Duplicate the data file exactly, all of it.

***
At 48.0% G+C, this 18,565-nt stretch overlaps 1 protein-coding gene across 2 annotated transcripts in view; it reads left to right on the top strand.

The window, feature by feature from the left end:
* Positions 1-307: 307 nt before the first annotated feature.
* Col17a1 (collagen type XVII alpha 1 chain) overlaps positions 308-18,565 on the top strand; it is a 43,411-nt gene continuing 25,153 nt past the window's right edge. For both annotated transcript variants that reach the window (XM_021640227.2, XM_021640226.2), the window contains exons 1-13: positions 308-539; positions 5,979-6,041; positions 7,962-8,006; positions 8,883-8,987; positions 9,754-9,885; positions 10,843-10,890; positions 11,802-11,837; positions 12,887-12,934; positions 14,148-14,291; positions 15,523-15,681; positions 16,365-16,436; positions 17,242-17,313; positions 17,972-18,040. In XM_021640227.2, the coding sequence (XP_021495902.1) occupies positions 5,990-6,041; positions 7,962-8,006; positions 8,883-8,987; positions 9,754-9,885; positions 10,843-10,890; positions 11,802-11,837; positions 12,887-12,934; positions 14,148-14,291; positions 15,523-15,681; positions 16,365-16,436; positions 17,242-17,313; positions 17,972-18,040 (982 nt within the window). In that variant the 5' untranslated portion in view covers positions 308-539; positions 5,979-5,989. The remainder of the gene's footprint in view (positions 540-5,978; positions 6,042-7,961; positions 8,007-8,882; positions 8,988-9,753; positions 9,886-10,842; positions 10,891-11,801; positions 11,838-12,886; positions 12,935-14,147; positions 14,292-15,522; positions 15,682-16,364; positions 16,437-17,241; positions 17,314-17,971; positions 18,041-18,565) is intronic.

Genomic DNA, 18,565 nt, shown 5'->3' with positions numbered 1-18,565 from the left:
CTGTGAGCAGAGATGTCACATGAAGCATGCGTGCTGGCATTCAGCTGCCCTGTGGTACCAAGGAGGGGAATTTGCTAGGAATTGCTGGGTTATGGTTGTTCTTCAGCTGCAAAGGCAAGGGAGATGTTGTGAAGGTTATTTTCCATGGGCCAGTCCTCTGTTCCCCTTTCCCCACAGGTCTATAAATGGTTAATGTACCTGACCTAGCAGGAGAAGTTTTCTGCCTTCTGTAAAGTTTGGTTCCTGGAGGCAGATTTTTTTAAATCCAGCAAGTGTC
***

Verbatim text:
At 48.0% G+C, this 18,565-nt stretch overlaps 1 protein-coding gene across 2 annotated transcripts in view; it reads left to right on the top strand.

The window, feature by feature from the left end:
* Positions 1-307: 307 nt before the first annotated feature.
* Col17a1 (collagen type XVII alpha 1 chain) overlaps positions 308-18,565 on the top strand; it is a 43,411-nt gene continuing 25,153 nt past the window's right edge. For both annotated transcript variants that reach the window (XM_021640227.2, XM_021640226.2), the window contains exons 1-13: positions 308-539; positions 5,979-6,041; positions 7,962-8,006; positions 8,883-8,987; positions 9,754-9,885; positions 10,843-10,890; positions 11,802-11,837; positions 12,887-12,934; positions 14,148-14,291; positions 15,523-15,681; positions 16,365-16,436; positions 17,242-17,313; positions 17,972-18,040. In XM_021640227.2, the coding sequence (XP_021495902.1) occupies positions 5,990-6,041; positions 7,962-8,006; positions 8,883-8,987; positions 9,754-9,885; positions 10,843-10,890; positions 11,802-11,837; positions 12,887-12,934; positions 14,148-14,291; positions 15,523-15,681; positions 16,365-16,436; positions 17,242-17,313; positions 17,972-18,040 (982 nt within the window). In that variant the 5' untranslated portion in view covers positions 308-539; positions 5,979-5,989. The remainder of the gene's footprint in view (positions 540-5,978; positions 6,042-7,961; positions 8,007-8,882; positions 8,988-9,753; positions 9,886-10,842; positions 10,891-11,801; positions 11,838-12,886; positions 12,935-14,147; positions 14,292-15,522; positions 15,682-16,364; positions 16,437-17,241; positions 17,314-17,971; positions 18,041-18,565) is intronic.

Genomic DNA, 18,565 nt, shown 5'->3' with positions numbered 1-18,565 from the left:
CTGTGAGCAGAGATGTCACATGAAGCATGCGTGCTGGCATTCAGCTGCCCTGTGGTACCAAGGAGGGGAATTTGCTAGGAATTGCTGGGTTATGGTTGTTCTTCAGCTGCAAAGGCAAGGGAGATGTTGTGAAGGTTATTTTCCATGGGCCAGTCCTCTGTTCCCCTTTCCCCACAGGTCTATAAATGGTTAATGTACCTGACCTAGCAGGAGAAGTTTTCTGCCTTCTGTAAAGTTTGGTTCCTGGAGGCAGATTTTTTTAAATCCAGCAAGTGTC